This is where you guys have to pay rapt attention. As we stood thinking below the coconut tree, our then last born, Ntikumah raised a suggestion which shocked me and Ananse. The suggestion sounded so brilliant I was willing to elevate Ntikumah to the level of first born. Ntikumah suggested Ananse carry the pot on his head while he climbed the coconut tree. That way his hands and feet would be able to climb freely without any problems. Without hesitation or thought, we quickly gave it a try. Ananse climbed and climbed and climbed (you might have to do the hand motions to visualize this properly). With my Gucci bag on his head (looking like kayayo of the year) he made it to the top of the coconut tree where the branches supported him fully.

 For those of you who do not know this, my husband is a show off. After every ‘great feat’, he liked to jubilate with a very silly dance he created. At the top of the tree with the Gucci bag still on his head he danced away. As stunned as I was, I just looked on. Suddenly, Ntikumah called on his father. For what reason, I do not know. Ananse who was initially caught up in his dance stopped dancing. He then tilted his head to look down in order to listen to what his son had to say. ‘Well done dad’ said Ntikumah. It suddenly felt like a slow motion scene from an action movie. The pot together with my bag rolled off Ananse’s head and headed straight down for us.  It was a sight to behold. I have never in my life run or tried to catch anything not to mention something in mid-air. But today, I had to become a goal keeper. I asked Ntikumah to stand right where he was while I scrambled to catch the pot.

 Right when the pot was about falling in my hands (and this is how I remember it), the pot decided to do a backward flip and fell right on Ntikumah’s head; breaking into pieces in the process. I wailed! The wisdom trapped in the pot for centuries spread like wild fire. North, south, east and west, wisdom run for its dear life least we trapped it again.

 The Last and youngest head – NTIKUMAH. This was how my last child came to get his name; the last and youngest head to receive the first blow of collective wisdom. I guess wisdom was too heavy for him to bear so he died on the spot. The END!


 What? Stop giving me the stink eye! I don’t pay you to look at me with judging eyes; I pay you to write my memoirs. What did you say? Ok fine, my dear writer- friend insists I tell you, our cherished readers, the truth. OK, big deal! Ntikumah didn’t die. My husband after weeping buckets of tears atop the coconut tree and after realizing the ‘all knowing Maker’ had tricked us all along, descended from the tree. He was filled with so much sorrow and hate at the same time he disowned Ntikumah and cursed us never to speak of him again in any of our stories (stories we barely feature in thanks to those drank story tellers). Ananse blamed Ntikumah entirely for this mishap. He told Ntikumah never to return home again.

 It was a very sad sight. One I would never forget but the truth must be told. I couldn’t leave my last born to rot in this undisclosed location. Luckily, before we left, I came across a hunter who was willing to take my young Prince into his home and cater for him. ‘Ntikumah would blend well with the humans’ I consoled myself. I then kissed him good bye and left him there. In this undisclosed location. Don’t you dare judge me. Wait till you are trapped in a situation like that then you can judge me.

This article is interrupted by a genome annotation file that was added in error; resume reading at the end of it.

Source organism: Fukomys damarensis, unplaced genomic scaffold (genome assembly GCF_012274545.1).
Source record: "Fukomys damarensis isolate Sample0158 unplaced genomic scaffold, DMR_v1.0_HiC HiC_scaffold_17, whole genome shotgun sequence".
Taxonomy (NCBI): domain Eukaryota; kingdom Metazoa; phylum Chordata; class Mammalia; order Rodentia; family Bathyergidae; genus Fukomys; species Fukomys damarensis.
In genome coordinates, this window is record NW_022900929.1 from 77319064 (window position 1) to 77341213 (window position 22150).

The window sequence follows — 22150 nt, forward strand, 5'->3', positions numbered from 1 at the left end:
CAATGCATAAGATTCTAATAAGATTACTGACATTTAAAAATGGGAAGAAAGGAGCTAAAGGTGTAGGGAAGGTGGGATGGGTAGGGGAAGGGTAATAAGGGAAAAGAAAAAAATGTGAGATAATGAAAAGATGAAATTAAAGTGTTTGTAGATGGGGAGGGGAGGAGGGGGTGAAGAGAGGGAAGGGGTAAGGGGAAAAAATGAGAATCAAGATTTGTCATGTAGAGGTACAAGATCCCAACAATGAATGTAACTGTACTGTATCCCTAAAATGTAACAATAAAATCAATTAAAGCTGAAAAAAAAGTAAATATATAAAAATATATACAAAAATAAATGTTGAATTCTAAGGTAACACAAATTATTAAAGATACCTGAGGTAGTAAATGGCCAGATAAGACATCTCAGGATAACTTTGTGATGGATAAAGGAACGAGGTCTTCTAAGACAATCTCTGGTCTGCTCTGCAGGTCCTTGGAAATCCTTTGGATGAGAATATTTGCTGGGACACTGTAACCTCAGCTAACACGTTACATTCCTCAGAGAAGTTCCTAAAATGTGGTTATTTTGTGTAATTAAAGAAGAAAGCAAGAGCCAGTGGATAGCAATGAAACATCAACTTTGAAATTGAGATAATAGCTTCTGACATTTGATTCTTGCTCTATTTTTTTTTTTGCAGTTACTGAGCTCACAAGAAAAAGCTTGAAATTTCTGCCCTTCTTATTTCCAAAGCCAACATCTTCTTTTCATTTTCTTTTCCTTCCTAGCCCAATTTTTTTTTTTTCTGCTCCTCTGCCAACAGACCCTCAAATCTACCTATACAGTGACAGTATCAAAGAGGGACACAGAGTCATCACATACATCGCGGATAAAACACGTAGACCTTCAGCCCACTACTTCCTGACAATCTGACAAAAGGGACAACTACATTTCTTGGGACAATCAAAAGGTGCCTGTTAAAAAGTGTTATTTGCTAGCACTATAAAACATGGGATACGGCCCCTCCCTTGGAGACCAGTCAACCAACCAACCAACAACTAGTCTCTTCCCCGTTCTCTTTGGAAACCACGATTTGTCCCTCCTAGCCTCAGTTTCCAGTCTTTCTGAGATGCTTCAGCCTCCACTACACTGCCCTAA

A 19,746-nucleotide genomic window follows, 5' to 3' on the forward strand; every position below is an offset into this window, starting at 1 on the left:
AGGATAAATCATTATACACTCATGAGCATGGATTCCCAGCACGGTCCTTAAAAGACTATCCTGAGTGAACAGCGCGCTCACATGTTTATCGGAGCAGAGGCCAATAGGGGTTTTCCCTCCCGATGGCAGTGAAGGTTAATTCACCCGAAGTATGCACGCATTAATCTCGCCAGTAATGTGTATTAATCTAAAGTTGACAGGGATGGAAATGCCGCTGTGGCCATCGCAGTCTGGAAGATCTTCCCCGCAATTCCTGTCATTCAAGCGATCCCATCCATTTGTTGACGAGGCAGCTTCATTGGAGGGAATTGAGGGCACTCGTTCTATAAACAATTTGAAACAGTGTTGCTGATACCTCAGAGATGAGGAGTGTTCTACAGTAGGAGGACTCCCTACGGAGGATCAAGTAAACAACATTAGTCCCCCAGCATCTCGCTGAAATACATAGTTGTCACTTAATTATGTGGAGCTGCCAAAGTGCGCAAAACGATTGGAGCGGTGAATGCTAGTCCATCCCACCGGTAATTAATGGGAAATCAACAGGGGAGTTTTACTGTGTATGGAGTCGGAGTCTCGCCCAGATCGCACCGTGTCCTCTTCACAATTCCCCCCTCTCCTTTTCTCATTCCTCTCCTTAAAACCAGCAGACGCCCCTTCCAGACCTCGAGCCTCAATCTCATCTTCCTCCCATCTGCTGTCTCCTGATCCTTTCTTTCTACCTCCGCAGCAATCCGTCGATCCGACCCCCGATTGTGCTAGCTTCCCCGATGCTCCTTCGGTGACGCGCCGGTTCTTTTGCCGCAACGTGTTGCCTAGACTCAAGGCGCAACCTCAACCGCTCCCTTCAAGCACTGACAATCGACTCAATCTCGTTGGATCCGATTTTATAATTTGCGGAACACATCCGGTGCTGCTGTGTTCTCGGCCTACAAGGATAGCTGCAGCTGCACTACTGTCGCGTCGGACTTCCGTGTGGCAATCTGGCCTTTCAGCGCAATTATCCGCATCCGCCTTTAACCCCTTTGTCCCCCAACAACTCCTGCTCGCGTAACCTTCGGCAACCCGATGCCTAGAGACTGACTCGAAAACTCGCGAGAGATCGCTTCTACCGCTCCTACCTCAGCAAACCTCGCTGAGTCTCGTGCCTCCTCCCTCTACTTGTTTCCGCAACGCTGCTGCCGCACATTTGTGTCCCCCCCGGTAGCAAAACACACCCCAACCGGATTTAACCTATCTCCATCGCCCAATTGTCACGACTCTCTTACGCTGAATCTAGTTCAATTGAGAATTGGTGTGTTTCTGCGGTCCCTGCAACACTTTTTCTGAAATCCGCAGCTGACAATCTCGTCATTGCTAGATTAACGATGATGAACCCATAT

So this is how we lost the pot of wisdom and also how humans today all have a little bit of wisdom with them in their pockets. Thing is, no one person has all the wisdom in this world (only Ananse did at one point and see what happened) therefore it would be in your own interests to dialogue and open up to people about your ideas and thoughts. And share in your wisdom. I am only saying this because recently, it feels like humans are becoming selfish in sharing this wisdom and we, The Ananses, are beginning to find it very easy in our business of trickery. Not that we hate it. Please, do go on. Be selfish! We really have been doing well lately. And trust me, we hardly care about you lot. But sometimes, just sometimes, I feel pity for the ones among you who for once do not want to use their wisdom (and to think I lost a child just so u can freely use this wisdom).

 Please do not feel pity for me just because I lost my Gucci bag and my last born, Ntikumah. I replaced that bag with a Birkin bag and I hear Ntikumah is a huge success among your kind. It is rather unfortunate no one knows who Ntikumah is posing as in your world right now and I certainly will not tell you. I would say this though; he is very smart (considering he is the only one to ever experience wisdom’s blow in its collective form) and owns a lot of businesses. That should be a good enough hint for you ladies out there. And oh! From the last I heard he is still single (you can put your wisdoms together as single women and with my hints, find him. I wonder how you will share him when you find him though). Good luck!

 In my next Anansesem (story), I plan to reveal even more of me. Like I tell myself every day when I look in the mirror, my greatness must be shared among the masses.

 Happy New Year my lovelies and respect your elders!! Kisses…


 The Great Mrs. Ama Ananse in her New Year Kabba and high slit. Muah!



P.S –

Seeing as Sister Ama would never admit to this or even acknowledge it, I am but a humble writer and would like to say a big thank you to all for making the premiere of “The Ananses” a success. I know Sister Ama is grateful but she would rather drink rat poison than admit this. Muchos Gracias Amigos!! Thank you!!